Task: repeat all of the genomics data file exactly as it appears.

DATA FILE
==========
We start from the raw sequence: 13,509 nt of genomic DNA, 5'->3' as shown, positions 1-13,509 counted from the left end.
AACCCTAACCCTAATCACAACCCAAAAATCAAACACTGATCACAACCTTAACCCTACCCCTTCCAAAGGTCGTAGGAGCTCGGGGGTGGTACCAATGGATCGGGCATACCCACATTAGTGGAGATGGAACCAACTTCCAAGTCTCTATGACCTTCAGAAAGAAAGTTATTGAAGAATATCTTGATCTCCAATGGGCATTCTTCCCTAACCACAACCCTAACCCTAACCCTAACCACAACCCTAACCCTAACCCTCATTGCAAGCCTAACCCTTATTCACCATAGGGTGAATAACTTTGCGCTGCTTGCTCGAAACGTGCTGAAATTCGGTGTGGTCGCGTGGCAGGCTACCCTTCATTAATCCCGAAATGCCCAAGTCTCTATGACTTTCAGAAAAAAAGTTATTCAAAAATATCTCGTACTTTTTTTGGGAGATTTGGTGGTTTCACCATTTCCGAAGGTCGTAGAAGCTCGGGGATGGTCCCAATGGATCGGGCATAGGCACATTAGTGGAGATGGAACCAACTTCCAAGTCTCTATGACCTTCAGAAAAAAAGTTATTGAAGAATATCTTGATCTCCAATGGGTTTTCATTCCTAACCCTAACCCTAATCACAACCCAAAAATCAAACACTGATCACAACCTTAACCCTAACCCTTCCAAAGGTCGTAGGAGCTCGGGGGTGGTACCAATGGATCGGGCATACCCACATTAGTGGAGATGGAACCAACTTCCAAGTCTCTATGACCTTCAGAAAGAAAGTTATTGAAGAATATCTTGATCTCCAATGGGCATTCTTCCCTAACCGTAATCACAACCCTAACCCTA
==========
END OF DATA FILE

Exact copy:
We start from the raw sequence: 13,509 nt of genomic DNA, 5'->3' as shown, positions 1-13,509 counted from the left end.
AACCCTAACCCTAATCACAACCCAAAAATCAAACACTGATCACAACCTTAACCCTACCCCTTCCAAAGGTCGTAGGAGCTCGGGGGTGGTACCAATGGATCGGGCATACCCACATTAGTGGAGATGGAACCAACTTCCAAGTCTCTATGACCTTCAGAAAGAAAGTTATTGAAGAATATCTTGATCTCCAATGGGCATTCTTCCCTAACCACAACCCTAACCCTAACCCTAACCACAACCCTAACCCTAACCCTCATTGCAAGCCTAACCCTTATTCACCATAGGGTGAATAACTTTGCGCTGCTTGCTCGAAACGTGCTGAAATTCGGTGTGGTCGCGTGGCAGGCTACCCTTCATTAATCCCGAAATGCCCAAGTCTCTATGACTTTCAGAAAAAAAGTTATTCAAAAATATCTCGTACTTTTTTTGGGAGATTTGGTGGTTTCACCATTTCCGAAGGTCGTAGAAGCTCGGGGATGGTCCCAATGGATCGGGCATAGGCACATTAGTGGAGATGGAACCAACTTCCAAGTCTCTATGACCTTCAGAAAAAAAGTTATTGAAGAATATCTTGATCTCCAATGGGTTTTCATTCCTAACCCTAACCCTAATCACAACCCAAAAATCAAACACTGATCACAACCTTAACCCTAACCCTTCCAAAGGTCGTAGGAGCTCGGGGGTGGTACCAATGGATCGGGCATACCCACATTAGTGGAGATGGAACCAACTTCCAAGTCTCTATGACCTTCAGAAAGAAAGTTATTGAAGAATATCTTGATCTCCAATGGGCATTCTTCCCTAACCGTAATCACAACCCTAACCCTA